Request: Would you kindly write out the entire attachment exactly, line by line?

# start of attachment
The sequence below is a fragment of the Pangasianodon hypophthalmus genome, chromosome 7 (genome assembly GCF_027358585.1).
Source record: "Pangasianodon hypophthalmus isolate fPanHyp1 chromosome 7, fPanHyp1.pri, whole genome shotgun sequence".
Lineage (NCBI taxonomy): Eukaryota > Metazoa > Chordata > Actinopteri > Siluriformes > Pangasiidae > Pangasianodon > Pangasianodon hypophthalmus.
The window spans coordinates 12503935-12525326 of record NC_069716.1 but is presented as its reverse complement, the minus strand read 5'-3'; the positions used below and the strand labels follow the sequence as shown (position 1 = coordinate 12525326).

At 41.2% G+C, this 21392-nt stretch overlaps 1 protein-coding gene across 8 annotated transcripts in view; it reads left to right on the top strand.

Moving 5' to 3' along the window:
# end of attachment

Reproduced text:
The sequence below is a fragment of the Pangasianodon hypophthalmus genome, chromosome 7 (genome assembly GCF_027358585.1).
Source record: "Pangasianodon hypophthalmus isolate fPanHyp1 chromosome 7, fPanHyp1.pri, whole genome shotgun sequence".
Lineage (NCBI taxonomy): Eukaryota > Metazoa > Chordata > Actinopteri > Siluriformes > Pangasiidae > Pangasianodon > Pangasianodon hypophthalmus.
The window spans coordinates 12503935-12525326 of record NC_069716.1 but is presented as its reverse complement, the minus strand read 5'-3'; the positions used below and the strand labels follow the sequence as shown (position 1 = coordinate 12525326).

At 41.2% G+C, this 21392-nt stretch overlaps 1 protein-coding gene across 8 annotated transcripts in view; it reads left to right on the top strand.

Moving 5' to 3' along the window: